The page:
The Producer: Hi Eric, what would you consider your title? Are you a hair stylist?
Eric R. Williams: I say I’m a hairstylist. I really don’t put the extra stuff behind it. I don’t put “celebrity” I just enjoy the art of it.
TP: We met while working on a photo shoot for The Chicago Tribune Magazine with Harrison Hillman and I was so impressed by the fact that you actually made the wigs we photographed the girls in!
ERW: Oh, thank you!
TP: It was an editorial with a super low budget and you still took the time and effort to make something custom that was really labor-intensive. To be honest, I really have never seen a handmade wig before. I didn’t know the difference! How did you get started?
ERW: I actually got my start in Baltimore. I’m originally from Florida, but I moved up to Maryland to be with family and before I started with hair, I was a nurse’s assistant. I worked in a nursing home and ended up styling the nursing home patients [laughs]! I would have to get them up in the morning and sometimes dress them and I ended up doing their hair. I’ve always been intrigued by hair. I come from a family of hairstylists, my mom did hair, my step mom, my cousin - everybody did hair.
TP: It's in your blood!
ERW: I believe it is, but I didn’t want to acknowledge it at first [laughs]. I was literally running away from it. I knew mentally I could do it without physically doing it at first. Eventually, I ended up going to hair school and I found myself working in a salon, but I always had a bigger dream. I just didn’t know how to pursue it.
TP: A salon can be a very limited space. You’re bound to a particular location and certain clientele.
ERW: Yes, it was very limited. And it was in Baltimore! I knew that if I stayed, that I would never reach the platform I truly wanted. The hardest thing was figuring out how. I was starting to become so frustrated. I even remember Googling, “How to become a celebrity hair stylist?” How do you evolve out of the salon experience? I ran across this workshop by a lady named Crystal Wright. Her workshop was the avenue that took me to the next level. It’s a very informative workshop and I highly recommend anyone new to the business in order to learn how to maneuver their way through.
TP: Was that workshop here in New York?
ERW: Yes, it was here in New York in 2007. It’s called Packing Your Portfolio. Crystal is from LA and she had an agency, but she closed it in order to start doing seminars. She’s very well-known for them, but this seminar gave me the information to start a freelance career for myself. At that point, I was commuting between Maryland and New York for 5 years ... on the bus! Once, I arrived in New York, only to find out that they had canceled the shoot and I had to get right back on the bus. Needless to say, it was a very intense 5 years.
TP: Wow, you were really driven! Obviously, you were really focused on making that happen, because you sacrificed a lot to do that.
ERW: A voice inside me said, “Keep going.” Even in moments where I felt I didn’t want to do it anymore, something said, “Keep going.” One opportunity led to the next and I think that’s what it’s about here. It’s about making connections - really holding and honoring the relationship that you have with people and working it from there.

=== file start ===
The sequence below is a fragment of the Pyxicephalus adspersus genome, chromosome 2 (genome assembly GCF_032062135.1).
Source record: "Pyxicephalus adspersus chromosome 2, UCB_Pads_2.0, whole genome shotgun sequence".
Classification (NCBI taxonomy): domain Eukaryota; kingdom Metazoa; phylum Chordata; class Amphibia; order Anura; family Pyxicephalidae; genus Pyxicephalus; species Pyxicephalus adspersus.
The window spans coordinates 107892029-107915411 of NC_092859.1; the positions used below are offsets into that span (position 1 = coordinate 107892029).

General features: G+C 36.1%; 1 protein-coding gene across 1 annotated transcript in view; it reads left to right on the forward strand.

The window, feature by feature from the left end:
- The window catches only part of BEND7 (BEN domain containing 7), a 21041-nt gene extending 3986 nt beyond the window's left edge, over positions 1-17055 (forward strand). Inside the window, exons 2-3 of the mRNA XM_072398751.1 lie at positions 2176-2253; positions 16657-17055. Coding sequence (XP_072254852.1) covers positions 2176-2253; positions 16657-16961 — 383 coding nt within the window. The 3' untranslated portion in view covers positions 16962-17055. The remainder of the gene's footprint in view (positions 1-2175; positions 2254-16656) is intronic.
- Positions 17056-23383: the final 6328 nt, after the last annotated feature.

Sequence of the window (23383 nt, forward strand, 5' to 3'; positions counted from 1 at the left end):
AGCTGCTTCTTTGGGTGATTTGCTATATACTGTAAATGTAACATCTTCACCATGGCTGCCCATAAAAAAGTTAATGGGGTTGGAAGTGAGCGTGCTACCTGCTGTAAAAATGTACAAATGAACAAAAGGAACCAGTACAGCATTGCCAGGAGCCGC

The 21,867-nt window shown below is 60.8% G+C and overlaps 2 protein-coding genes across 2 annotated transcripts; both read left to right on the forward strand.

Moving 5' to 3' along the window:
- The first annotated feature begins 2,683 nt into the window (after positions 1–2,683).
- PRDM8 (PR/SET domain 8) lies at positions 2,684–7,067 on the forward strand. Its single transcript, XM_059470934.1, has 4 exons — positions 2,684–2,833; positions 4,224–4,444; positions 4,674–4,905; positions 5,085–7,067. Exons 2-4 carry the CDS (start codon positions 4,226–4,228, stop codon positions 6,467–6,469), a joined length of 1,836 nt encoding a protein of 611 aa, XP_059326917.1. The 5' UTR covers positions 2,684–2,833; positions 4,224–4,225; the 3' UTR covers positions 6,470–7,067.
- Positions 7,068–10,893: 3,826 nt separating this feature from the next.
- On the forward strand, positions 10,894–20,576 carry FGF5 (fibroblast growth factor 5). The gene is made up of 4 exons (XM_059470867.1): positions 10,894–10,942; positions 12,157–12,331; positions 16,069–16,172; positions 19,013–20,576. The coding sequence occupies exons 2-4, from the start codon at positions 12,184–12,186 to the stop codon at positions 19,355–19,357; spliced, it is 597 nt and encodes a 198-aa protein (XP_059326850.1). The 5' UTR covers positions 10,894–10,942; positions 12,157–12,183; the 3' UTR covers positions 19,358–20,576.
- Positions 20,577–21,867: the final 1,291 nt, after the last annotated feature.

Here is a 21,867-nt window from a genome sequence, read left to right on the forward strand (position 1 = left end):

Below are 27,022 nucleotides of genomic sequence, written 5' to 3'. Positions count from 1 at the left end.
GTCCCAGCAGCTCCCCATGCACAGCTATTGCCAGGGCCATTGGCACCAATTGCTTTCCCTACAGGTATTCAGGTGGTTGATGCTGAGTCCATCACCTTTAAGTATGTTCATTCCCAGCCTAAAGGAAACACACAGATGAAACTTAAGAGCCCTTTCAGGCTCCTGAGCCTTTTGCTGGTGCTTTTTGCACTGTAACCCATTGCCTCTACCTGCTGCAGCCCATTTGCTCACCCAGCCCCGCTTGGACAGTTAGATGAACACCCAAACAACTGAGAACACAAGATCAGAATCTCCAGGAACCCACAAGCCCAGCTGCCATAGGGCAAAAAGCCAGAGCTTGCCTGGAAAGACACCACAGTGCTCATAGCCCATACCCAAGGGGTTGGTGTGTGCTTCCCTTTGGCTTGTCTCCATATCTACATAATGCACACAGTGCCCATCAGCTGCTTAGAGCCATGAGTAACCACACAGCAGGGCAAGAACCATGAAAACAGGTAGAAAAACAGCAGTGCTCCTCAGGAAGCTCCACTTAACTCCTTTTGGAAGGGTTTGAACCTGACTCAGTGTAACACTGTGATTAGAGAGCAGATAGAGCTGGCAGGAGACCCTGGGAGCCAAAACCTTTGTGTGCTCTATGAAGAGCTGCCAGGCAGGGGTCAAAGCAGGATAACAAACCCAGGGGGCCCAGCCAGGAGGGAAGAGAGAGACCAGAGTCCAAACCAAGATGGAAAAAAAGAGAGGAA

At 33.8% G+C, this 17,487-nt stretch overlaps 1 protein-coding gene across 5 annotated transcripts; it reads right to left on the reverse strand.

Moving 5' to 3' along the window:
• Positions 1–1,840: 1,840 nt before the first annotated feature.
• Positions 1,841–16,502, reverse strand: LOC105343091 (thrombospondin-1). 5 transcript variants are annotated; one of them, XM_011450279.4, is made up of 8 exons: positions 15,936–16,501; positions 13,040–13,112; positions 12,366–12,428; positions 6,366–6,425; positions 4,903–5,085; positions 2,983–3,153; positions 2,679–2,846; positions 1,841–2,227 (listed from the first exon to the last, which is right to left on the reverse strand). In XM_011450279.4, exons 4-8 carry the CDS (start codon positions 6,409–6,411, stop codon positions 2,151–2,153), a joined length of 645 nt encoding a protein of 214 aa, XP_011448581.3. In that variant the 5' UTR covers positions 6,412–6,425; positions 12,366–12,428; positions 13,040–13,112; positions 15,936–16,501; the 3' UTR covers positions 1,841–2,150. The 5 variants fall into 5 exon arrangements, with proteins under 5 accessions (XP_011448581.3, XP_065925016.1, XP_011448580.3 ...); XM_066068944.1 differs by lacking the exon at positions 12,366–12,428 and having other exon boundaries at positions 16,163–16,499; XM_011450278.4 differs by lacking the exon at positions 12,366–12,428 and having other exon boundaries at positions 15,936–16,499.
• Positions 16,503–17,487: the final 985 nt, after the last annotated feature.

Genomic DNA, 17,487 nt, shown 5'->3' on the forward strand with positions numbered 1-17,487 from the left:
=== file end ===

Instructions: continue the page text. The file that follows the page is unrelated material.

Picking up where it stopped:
TP: I would say that goes for the working relationships you have, not just with your subjects and models, but with the individuals that you’re working with on a greater scale - the photographers, the directors, producers.
ERW: Very imperative. When you’re working with photographers, you must be able to communicate and understand what's required of you. You have moments where you might not connect, but back there and say, “You know what? Look, I know we didn’t hit it off at the right place-“ and try to figure out a balance.
TP: Those are learning opportunities too. You hone your craft a little more, you hone your communication skills. We’ve all had those tricky situations on productions where you think you understood a certain direction or creative concept, but no.
ERW: Sometimes it’s just a miscommunication. Sometimes with hair, when someone who is not a hair stylist is trying to explain hair they use terminology that, in my mind, indicates something different. Or you show me an image, but it's not in line with you verbal direction - so sometimes you have to find that balance so you can all come to one place.
TP: There are moments in photo production where I realize that styling hair is incredibly difficult - it’s like creating a sculpture. Often times clients or even photographers will have an idea and choose a swipe image of a style they like, but they won’t take into account the talent that they’ve actually booked for the job, who might have a different head shape or hair texture. That’s tricky because they get locked into a certain vision and it may not actually be achievable and you’re put in a position where you are expected to create that.
ERW: That is true. At the end of the day, as a hair stylist it's your job to create anything and everything that your client is asking for. With the photographer, there is always going to be high expectations and the bigger the photographer is, the more pressure there is to execute. If it isn’t met, they won’t hire you again. If you have to have 100 wigs in different colors, layers, and different lengths - it’s just your job, so there’s really no excuse.
TP: I love how you say that too because you have such a calm presence on set. Even right now, you’re so even-keeled and calm to be around and I love how matter of fact you are. It’s not personal, it’s just the job. This is your calling, something that you love to and I really appreciate that approach. That’s why I love to have you on my crew so much. If I could have you more often I would! How did you start making wigs?